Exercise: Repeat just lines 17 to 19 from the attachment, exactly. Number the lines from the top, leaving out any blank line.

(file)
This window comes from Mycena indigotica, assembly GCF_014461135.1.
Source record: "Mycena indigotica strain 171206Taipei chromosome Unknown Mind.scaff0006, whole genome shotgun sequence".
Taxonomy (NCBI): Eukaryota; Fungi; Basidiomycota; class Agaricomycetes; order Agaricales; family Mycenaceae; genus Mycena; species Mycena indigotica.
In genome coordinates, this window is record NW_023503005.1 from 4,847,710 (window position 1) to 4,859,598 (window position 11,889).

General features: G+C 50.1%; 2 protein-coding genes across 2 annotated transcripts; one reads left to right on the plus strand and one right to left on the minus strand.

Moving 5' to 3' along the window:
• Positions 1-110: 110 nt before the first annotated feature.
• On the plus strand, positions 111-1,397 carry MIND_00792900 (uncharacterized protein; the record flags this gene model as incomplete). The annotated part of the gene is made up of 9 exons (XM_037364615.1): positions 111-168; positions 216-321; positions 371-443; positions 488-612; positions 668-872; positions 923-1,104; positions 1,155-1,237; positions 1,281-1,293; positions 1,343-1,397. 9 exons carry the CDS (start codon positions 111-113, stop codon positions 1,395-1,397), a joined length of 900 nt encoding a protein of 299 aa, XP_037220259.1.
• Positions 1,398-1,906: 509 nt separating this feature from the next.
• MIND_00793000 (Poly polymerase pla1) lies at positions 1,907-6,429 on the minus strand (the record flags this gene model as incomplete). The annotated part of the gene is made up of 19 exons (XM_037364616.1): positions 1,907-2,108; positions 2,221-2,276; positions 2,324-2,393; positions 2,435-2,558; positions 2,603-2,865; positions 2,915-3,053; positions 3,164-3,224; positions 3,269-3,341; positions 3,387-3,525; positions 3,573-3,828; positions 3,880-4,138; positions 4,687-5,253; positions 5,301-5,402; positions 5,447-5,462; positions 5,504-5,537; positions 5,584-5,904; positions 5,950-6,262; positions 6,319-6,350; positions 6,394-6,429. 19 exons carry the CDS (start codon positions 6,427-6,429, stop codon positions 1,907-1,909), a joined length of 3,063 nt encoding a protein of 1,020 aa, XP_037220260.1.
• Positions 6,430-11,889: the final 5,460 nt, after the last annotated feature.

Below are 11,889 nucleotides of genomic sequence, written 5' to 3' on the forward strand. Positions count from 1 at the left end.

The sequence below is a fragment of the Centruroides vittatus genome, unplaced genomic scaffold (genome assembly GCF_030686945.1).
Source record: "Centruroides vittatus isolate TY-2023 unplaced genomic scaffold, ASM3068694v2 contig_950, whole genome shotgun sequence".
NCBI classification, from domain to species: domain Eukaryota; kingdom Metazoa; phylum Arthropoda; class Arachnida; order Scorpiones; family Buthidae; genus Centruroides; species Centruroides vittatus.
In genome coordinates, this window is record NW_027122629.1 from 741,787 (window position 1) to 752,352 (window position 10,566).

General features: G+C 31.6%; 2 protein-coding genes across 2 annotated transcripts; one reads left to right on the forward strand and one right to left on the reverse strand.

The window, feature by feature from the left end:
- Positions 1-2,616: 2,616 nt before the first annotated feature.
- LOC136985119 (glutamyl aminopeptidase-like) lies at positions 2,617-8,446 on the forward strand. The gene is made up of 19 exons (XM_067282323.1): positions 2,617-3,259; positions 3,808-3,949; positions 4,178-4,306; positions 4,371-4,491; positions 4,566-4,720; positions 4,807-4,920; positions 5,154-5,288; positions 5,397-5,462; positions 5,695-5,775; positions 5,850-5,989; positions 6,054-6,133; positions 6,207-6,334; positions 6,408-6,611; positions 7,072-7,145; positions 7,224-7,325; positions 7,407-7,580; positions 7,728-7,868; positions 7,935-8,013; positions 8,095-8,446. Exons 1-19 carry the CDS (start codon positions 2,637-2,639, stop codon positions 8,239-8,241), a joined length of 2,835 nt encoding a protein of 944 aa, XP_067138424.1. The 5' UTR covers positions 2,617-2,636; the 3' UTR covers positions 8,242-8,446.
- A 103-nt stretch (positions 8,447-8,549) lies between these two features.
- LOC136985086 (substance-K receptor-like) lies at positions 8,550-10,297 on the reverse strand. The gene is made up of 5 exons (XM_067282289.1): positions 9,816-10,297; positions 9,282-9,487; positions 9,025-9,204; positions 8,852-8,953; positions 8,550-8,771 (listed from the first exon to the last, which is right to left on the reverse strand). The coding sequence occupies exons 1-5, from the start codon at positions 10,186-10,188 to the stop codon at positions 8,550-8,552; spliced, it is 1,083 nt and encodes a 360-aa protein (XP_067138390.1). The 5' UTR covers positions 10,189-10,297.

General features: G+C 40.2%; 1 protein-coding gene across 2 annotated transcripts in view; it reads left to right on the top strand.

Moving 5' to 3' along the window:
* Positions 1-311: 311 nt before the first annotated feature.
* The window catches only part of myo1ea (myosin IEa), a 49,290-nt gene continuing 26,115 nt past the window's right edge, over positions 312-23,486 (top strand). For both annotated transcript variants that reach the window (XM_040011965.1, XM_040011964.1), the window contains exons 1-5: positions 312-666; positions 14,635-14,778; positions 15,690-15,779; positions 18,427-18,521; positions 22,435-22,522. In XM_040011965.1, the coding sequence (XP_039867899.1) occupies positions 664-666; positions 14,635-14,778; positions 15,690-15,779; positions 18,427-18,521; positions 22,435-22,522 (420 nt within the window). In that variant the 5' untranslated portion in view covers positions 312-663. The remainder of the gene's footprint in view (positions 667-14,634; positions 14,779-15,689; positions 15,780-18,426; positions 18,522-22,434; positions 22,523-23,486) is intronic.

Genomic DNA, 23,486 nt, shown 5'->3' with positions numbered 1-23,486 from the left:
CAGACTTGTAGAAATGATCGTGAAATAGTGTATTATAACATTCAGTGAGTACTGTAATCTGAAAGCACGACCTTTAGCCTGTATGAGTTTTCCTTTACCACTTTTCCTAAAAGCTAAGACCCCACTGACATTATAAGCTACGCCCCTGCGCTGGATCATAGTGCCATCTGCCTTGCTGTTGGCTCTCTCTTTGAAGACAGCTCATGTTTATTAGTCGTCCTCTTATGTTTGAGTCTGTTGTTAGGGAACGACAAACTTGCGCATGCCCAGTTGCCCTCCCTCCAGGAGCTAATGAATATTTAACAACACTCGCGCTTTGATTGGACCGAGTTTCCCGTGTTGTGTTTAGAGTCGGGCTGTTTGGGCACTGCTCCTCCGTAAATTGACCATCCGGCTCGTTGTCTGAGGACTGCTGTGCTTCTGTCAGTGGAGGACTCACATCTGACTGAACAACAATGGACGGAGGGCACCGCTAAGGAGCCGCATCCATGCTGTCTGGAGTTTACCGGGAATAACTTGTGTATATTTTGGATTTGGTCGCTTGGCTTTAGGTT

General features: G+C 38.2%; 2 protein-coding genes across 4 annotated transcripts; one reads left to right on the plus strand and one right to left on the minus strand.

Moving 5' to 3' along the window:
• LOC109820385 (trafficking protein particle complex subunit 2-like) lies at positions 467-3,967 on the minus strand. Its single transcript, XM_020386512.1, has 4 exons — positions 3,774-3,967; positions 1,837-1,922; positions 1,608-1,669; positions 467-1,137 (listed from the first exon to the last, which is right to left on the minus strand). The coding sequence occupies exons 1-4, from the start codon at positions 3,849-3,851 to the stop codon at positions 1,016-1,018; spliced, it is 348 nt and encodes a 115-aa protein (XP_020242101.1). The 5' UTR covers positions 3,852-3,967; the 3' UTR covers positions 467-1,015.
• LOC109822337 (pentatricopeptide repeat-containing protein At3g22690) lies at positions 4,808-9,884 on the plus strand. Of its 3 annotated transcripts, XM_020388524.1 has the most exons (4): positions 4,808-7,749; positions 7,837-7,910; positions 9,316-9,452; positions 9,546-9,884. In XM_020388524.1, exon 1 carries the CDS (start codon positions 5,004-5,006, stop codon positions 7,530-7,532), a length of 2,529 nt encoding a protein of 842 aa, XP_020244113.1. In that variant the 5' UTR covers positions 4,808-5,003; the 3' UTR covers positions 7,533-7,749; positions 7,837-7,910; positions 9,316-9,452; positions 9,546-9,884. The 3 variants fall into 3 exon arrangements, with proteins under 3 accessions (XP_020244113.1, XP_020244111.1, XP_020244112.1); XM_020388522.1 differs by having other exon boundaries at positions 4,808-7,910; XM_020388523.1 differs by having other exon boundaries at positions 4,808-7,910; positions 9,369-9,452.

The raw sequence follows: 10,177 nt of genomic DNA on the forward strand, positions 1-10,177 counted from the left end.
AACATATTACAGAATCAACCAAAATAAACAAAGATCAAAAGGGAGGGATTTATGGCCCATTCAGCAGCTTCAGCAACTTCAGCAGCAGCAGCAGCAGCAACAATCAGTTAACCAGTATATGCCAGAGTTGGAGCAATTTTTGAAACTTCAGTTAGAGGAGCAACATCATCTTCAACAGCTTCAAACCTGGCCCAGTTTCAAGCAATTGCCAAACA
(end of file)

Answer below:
General features: G+C 31.6%; 2 protein-coding genes across 2 annotated transcripts; one reads left to right on the forward strand and one right to left on the reverse strand.

The window, feature by feature from the left end:
- Positions 1-2,616: 2,616 nt before the first annotated feature.